Poverty

Women are more likely to be poor than men, both in the United States and across the globe. Female-headed households are more liable to live in poverty. Families headed by single women in the US are more than twice as likely as other families to be poor. The poverty divide is even more dramatic for people of color: in the US, African-American (26.5 percent) and Latina women (23.6 percent) register much higher poverty rates than white women (11.6 percent). Evidence-based, research-driven policies and programs that recognize the diverse realities of poverty and attack its root causes are critical for producing change.

Tipped Over the Edge - Gender Inequity in the Restaurant Industry

 The report shows that women who work in the industry face systematic discrimination, poverty wages, a lack of sick days, and five times more harassment than the general female workforce. One major cause of poverty for these working women is that restaurant lobbyists have succeeded in keeping the federal minimum wage for servers and other tipped workers frozen at only $2.13 per hour for the past 20 years.

URL: 
http://rocunited.org/blog/tipped-over-the-edge-gender-inequity-in-the-restaurant-industry/

Low Literacy Means Lower Earnings, Especially for Women

 Appropriate literacy levels are crucial for both men and women seeking education and employment opportunities, but low literacy skills disproportionally hurt women’s chances of earning a sustaining wage.

by Jennifer Herard, Kevin Miller, Ph.D., Jane M. Henrici, Ph.D., Barbara Gault, Ph.D. (February 2012)

URL: 
http://www.iwpr.org/publications/pubs/low-literacy-means-lower-earnings-especially-for-women

CFED Assets & Opportunities Scorecard

 By any measure, poverty in the United States is increasing. In 2010, the country saw the poverty rate for individuals rise to 15.1 percent, the highest level in nearly two decades. More than 46 million people now live below the federal poverty line of $22,350 for a family of four. However, the official poverty rate released annually by the Census Bureau highlights just one aspect of household finances, namely the percentage of people with insufficient income to cover their day-to-day expenses. It does not count the number of families who have insufficient resources – money in the bank or assets such as a home or a car – to meet emergencies or longer-term needs. When these longer-term needs are factored in, substantially more people in the United States today are facing a future of limited hope for long-term financial security.

URL: 
http://assetsandopportunity.org/scorecard/about/main_findings/

Measuring the Gender Asset Gap in Ghana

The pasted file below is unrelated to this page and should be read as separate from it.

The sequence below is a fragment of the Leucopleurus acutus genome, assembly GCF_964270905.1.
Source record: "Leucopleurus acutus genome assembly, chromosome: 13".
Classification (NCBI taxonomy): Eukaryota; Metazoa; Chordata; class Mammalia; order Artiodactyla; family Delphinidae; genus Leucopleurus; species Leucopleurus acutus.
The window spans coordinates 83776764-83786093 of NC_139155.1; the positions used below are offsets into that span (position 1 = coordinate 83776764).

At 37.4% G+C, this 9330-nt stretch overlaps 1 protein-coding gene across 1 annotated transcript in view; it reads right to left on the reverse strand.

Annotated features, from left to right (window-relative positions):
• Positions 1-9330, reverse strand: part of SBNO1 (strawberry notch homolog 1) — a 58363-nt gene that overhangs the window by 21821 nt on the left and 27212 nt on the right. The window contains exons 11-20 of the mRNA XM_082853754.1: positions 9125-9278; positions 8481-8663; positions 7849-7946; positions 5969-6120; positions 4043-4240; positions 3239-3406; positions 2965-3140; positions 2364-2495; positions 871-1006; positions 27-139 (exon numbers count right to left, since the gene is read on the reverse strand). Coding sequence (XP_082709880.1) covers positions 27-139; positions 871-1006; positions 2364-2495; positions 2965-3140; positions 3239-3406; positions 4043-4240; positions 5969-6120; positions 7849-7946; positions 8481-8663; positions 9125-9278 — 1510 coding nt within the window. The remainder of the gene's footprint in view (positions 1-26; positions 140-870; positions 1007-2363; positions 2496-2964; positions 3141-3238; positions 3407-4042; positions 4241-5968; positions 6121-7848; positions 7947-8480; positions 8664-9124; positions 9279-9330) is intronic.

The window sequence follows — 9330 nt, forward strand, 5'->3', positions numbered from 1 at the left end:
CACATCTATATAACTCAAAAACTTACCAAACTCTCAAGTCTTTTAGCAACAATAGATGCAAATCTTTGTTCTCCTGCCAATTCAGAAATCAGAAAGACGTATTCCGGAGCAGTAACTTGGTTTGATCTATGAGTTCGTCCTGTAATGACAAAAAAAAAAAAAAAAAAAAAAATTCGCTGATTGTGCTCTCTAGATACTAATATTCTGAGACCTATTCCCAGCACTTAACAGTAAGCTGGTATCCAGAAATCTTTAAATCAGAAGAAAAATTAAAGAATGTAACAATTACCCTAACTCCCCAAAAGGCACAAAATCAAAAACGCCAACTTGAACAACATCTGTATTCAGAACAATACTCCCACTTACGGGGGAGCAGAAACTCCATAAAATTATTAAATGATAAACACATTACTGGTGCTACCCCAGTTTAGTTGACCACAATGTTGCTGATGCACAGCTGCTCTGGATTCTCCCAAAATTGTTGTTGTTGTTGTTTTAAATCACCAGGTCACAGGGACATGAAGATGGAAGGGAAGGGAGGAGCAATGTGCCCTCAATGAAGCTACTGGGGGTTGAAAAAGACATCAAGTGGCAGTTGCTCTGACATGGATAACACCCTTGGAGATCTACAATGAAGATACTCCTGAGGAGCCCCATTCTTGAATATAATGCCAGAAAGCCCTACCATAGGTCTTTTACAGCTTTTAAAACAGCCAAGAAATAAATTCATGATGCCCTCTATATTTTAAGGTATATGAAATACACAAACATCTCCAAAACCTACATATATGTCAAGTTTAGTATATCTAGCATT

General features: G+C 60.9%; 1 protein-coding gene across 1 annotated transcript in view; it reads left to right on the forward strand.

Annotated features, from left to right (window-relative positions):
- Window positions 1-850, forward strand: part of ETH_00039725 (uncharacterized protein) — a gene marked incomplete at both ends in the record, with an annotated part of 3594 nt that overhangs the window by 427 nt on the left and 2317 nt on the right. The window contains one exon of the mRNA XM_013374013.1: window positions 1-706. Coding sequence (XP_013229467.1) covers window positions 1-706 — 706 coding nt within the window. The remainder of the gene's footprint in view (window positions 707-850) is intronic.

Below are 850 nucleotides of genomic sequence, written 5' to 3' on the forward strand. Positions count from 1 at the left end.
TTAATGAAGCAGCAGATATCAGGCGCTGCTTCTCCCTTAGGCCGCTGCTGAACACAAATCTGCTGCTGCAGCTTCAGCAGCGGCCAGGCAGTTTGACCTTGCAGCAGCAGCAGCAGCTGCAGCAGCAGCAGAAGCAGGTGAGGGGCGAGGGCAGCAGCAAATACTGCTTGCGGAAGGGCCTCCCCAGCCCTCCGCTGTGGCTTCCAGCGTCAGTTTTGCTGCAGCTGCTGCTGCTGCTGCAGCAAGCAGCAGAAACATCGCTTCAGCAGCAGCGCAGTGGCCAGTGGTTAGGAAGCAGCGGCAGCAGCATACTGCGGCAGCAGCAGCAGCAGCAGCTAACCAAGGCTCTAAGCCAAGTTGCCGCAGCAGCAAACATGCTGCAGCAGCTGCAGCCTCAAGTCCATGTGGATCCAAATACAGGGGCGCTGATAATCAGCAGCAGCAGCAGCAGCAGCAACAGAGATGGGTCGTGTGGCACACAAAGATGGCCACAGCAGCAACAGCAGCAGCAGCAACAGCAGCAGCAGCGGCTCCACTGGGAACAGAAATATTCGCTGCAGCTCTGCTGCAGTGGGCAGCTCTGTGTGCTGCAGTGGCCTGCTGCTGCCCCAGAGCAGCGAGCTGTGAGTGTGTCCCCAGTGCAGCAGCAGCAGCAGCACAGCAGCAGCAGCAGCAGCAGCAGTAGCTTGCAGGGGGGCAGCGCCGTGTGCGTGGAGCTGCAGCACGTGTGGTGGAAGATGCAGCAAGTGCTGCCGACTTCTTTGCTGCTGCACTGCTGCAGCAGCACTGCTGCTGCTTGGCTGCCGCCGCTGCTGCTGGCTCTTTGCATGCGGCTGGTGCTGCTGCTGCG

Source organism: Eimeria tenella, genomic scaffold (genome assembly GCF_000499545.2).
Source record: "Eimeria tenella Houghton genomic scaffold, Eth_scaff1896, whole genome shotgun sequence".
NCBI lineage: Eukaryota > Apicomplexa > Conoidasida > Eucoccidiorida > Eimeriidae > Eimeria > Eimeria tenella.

There is an increasing recognition that the ownership of, access to and control over assets constitute a critical element in the determination of the well-being of households and individuals. Owing largely to data constraints, however, there has been a tendency for studies on assets and well-being/poverty to use the household as the unit of analysis. Such an approach tends to ignore the importance of intra-household disparities in asset ownership and well-being. Moreover, the dearth of individual-level data on asset ownership makes it extremely difficult to analyze gender disparities in asset ownership, wealth and well-being. As rightly noted by Grown et al. (2005), this lack of data seriously hampers efforts to track the progress of countries toward the Millennium Development Goal of gender equality and women’s empowerment.

URL: 
http://genderassetgap.iimb.ernet.in/articles/project-publications

Investing in Child Care Pays Large Dividends in Economic Growth

By Shyama Venkateswar, Ph.D.*

I joined a distinguished panel of researchers, advocates, and experts at the Yale Club on Thursday, January 19th when I presented our latest studies on increasing the access of low-income women to child care.

The panel was led by Jessica Sager, Co-Founder and Executive Director of All Our Kin, an innovative Connecticut-based program that has had significant success in training child care providers and increasing the economic security of low-income women.

To many of us, investing in child care is a no-brainer, but rigorous data from the Connecticut Center for Economic Analysis showed that for every dollar invested in child care, the state of Connecticut earned $15-20 in economic benefits. In other words, child care not only pays for itself, but has a significant multiplier effect on the economy and on our society.


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The Right to Food, Gender Equality and Economic Policy

This report is the culmination of a two-day experts meeting, “The Right to Food, Gender Equality and Economic Policy,” which took place on September 16-17, 2011 at the Center for Women’s Global Leadership (CWGL). The meeting was organized as a means to contribute to the United Nations Special Rapporteur on the right to food’s work on gender equality, including a final report for the United Nations Human Rights Council in 2013. To this end, CWGL brought together economists, researchers and advocates, working from a feminist perspective on various aspects of the food system, to offer analysis and recommendations.

URL: 
http://www.cwgl.rutgers.edu/globalcenter/publications/Right%20to%20Food.pdf
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